December 15, 2013:
On December 2nd some debris from the launch of the first Chinese moon rover (a small vehicle that will move about on the moon’s surface) landed in a rural village and damaged a home and a barn. The government promptly paid $2,635 in compensation. This was considered a pretty good response by the government, which tends to take what it wants and ignore citizen complaints.
This wass not an isolated incident. The area in Hunan province where the rocket debris fell is a thousand kilometers from the Xichang Satellite Launch Center and the area has been hit by debris on at least twenty occasions. Often the debris lands where it does little damage, or is not even found for a while. That was the case in 2010 when China launched its second moon probe, in preparation for a manned mission, and several large pieces of the rocket (discarded as the first stage separated) fell to earth and landed harmlessly but spectacularly on farmland. This incident made it into the news, something the Chinese government seeks to avoid.
Debris falling back to earth after the launch of a large, multi-stage rocket is normal. The Chinese are aware of the problem but built their Xichang Satellite Launch Center far inland anyway. American and most other launch centers are on the coast for missions like this so that when the rockets take off the debris comes down over open water. In addition, warnings are issued to mariners in the region, telling them to stay clear of areas where debris is expected to come down. But China is a communist police state, and paranoia is paramount. Best to build launch facilities far from the coast and the prying eyes (of telescopes) and ears (antennae pickup up transmissions) of the enemy (usually a long list.) Dead farmers are acceptable collateral damage, although to prevent unrest compensation is paid and paid quickly.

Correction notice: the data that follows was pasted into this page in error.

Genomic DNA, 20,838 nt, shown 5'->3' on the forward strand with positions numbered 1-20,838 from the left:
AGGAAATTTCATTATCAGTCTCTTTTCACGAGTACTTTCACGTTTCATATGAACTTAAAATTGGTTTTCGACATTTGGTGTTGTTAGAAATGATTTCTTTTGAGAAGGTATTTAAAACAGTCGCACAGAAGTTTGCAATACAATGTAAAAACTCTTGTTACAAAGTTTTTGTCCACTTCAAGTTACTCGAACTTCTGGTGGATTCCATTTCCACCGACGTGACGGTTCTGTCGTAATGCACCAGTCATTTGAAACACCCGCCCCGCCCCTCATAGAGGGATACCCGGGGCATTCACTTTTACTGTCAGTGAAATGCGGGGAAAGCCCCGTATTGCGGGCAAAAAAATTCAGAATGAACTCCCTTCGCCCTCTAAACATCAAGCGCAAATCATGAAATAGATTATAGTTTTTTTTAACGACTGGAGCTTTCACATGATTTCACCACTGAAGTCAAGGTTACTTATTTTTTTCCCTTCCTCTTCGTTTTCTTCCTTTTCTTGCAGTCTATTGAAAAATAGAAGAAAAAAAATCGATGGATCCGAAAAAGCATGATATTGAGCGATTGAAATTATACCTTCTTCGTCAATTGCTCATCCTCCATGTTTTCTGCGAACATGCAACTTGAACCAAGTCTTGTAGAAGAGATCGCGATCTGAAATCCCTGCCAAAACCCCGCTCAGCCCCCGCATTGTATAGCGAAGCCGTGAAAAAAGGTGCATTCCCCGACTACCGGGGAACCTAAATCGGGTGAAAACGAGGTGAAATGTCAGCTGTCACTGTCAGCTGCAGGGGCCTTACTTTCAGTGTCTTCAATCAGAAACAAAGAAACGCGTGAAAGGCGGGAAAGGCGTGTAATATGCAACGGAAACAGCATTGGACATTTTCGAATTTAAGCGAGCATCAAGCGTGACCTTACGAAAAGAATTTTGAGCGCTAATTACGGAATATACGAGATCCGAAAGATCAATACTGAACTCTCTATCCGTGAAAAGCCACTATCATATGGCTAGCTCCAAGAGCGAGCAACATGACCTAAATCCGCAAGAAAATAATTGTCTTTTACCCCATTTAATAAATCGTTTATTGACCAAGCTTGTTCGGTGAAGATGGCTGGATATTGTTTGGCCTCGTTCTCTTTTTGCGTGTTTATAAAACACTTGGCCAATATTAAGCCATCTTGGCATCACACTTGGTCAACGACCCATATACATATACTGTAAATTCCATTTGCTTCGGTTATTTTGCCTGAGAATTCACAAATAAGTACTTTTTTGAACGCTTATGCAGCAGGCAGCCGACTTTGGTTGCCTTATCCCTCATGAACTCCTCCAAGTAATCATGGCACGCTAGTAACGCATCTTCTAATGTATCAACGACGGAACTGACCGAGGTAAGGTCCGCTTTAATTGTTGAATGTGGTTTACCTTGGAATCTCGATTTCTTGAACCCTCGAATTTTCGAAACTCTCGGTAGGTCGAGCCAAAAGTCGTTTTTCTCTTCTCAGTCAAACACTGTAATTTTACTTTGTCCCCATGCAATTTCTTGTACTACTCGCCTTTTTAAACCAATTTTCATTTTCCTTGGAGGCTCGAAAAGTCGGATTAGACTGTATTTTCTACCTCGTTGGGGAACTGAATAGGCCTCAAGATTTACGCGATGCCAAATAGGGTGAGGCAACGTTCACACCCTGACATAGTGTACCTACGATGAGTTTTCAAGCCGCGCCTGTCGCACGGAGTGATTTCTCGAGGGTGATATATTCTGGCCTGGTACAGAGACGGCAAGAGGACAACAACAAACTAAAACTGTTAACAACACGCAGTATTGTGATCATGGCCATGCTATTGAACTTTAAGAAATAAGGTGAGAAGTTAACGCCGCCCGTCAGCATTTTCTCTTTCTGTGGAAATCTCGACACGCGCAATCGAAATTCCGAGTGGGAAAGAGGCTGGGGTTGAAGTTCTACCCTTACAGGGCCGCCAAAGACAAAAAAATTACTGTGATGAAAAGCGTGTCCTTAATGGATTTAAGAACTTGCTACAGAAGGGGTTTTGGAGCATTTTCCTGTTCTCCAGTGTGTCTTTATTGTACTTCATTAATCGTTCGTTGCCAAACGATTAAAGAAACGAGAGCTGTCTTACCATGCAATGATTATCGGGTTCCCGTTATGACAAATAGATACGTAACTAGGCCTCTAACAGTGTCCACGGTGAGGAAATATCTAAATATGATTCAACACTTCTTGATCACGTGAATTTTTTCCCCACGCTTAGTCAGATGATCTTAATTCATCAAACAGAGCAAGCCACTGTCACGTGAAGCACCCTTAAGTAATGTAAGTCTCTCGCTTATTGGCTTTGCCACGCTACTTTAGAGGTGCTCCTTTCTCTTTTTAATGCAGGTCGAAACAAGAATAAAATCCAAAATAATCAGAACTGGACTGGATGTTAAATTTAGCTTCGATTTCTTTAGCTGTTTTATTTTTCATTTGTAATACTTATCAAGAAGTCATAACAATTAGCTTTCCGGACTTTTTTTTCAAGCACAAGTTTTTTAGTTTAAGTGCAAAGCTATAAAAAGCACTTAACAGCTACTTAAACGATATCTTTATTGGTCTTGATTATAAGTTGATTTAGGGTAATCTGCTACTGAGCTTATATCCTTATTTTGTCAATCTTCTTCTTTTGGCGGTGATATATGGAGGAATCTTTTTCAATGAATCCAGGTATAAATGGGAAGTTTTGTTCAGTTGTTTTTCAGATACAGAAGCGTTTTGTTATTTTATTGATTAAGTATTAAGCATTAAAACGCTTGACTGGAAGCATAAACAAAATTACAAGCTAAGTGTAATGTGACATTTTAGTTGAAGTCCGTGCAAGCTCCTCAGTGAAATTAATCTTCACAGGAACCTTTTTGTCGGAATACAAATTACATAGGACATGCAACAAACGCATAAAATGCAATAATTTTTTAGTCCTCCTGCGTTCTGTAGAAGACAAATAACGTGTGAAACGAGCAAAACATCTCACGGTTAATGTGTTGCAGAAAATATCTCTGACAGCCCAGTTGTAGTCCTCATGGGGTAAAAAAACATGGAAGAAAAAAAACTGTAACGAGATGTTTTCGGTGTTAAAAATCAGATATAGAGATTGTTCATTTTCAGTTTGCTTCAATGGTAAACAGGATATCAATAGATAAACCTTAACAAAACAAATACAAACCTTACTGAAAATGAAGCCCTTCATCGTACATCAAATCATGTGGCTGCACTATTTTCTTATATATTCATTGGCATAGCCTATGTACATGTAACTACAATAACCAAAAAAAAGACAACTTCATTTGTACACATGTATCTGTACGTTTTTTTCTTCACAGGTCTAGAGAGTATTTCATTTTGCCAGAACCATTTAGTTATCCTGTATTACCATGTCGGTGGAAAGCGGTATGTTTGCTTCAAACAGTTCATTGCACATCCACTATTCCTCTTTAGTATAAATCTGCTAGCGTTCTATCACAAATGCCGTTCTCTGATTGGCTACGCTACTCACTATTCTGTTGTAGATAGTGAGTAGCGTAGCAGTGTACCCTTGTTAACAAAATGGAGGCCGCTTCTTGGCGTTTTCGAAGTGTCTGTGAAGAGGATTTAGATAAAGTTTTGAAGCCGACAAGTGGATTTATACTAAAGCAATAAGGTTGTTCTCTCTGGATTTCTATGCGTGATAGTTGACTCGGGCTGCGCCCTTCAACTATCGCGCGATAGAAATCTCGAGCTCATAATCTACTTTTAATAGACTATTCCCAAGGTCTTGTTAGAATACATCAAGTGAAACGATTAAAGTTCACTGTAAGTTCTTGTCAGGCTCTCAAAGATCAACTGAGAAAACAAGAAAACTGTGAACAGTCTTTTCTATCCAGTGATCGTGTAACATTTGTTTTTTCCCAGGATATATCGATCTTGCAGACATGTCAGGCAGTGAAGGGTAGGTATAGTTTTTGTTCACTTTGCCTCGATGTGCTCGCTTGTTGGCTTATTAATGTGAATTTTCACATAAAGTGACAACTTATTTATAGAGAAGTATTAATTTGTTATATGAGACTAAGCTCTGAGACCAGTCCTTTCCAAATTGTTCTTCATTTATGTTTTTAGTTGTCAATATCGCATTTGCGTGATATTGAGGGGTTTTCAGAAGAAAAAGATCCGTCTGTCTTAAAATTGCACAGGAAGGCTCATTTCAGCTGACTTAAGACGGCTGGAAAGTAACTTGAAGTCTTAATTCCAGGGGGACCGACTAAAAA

In the Chinese countryside the farmers tend to live in compact villages. This is good most of the time when it comes to falling rocket debris. Most of the countryside is farmland, mountains or pasture. But when launches go wrong and the rocket has to be destroyed in the air a lot more stuff comes down. For example, in 1996, a rocket from Xichang Satellite Launch Center went off course, exploded and sent lots of debris to the ground. Some of it hit a village and caused over fifty casualties. The official death toll was six but information leaking out of the area indicated that dozens were killed and many more injured. There were rumors of other similar incidents since then but China exerts a lot of effort to keep details of space operations, especially accidents, secret. Just to be on the safe side, each reported incident is quickly investigated and (usually) adequate compensation promptly paid. But with the proliferation of cell phones and the Internet into rural areas, cell phone photos increasingly get out before the government censors can step in.
Russia has had similar problems at their Soviet era Baikonur space center in Kazakhstan. Even farther inland than Xichang, Baikonur is surrounded by far more thinly populated areas. The Kazakhs complain about the threat of accidents, but nearly all the people killed during bad launches were people working at Baikonur, not outside the launch complex. Despite the occasional large-scale casualties China has continues to play the odds with the lives of people living under the eastward flight path of these launches. Or, as communists like to put it; the deaths are all for the greater good so take the money and shut up.